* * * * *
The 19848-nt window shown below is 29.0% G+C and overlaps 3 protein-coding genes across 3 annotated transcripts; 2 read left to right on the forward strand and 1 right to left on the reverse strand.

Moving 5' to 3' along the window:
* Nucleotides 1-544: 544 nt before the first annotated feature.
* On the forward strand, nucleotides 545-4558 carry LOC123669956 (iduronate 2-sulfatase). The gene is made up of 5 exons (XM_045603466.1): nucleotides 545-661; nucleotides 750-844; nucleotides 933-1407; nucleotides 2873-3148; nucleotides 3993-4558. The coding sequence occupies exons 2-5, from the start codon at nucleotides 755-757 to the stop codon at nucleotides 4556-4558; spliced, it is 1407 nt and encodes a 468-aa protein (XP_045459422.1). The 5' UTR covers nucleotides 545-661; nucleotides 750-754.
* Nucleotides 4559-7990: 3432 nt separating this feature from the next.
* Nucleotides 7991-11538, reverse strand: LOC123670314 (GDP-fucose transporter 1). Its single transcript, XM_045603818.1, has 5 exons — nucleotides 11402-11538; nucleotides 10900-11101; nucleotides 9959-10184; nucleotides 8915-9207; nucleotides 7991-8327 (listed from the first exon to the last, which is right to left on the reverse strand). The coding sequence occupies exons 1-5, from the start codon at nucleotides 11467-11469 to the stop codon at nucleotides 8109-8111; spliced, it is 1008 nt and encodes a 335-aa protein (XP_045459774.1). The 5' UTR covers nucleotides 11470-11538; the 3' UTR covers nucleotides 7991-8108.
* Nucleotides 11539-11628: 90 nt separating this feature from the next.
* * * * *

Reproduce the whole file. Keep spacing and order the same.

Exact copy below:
The 19848-nt window shown below is 29.0% G+C and overlaps 3 protein-coding genes across 3 annotated transcripts; 2 read left to right on the forward strand and 1 right to left on the reverse strand.

Moving 5' to 3' along the window:
* Nucleotides 1-544: 544 nt before the first annotated feature.
* On the forward strand, nucleotides 545-4558 carry LOC123669956 (iduronate 2-sulfatase). The gene is made up of 5 exons (XM_045603466.1): nucleotides 545-661; nucleotides 750-844; nucleotides 933-1407; nucleotides 2873-3148; nucleotides 3993-4558. The coding sequence occupies exons 2-5, from the start codon at nucleotides 755-757 to the stop codon at nucleotides 4556-4558; spliced, it is 1407 nt and encodes a 468-aa protein (XP_045459422.1). The 5' UTR covers nucleotides 545-661; nucleotides 750-754.
* Nucleotides 4559-7990: 3432 nt separating this feature from the next.
* Nucleotides 7991-11538, reverse strand: LOC123670314 (GDP-fucose transporter 1). Its single transcript, XM_045603818.1, has 5 exons — nucleotides 11402-11538; nucleotides 10900-11101; nucleotides 9959-10184; nucleotides 8915-9207; nucleotides 7991-8327 (listed from the first exon to the last, which is right to left on the reverse strand). The coding sequence occupies exons 1-5, from the start codon at nucleotides 11467-11469 to the stop codon at nucleotides 8109-8111; spliced, it is 1008 nt and encodes a 335-aa protein (XP_045459774.1). The 5' UTR covers nucleotides 11470-11538; the 3' UTR covers nucleotides 7991-8108.
* Nucleotides 11539-11628: 90 nt separating this feature from the next.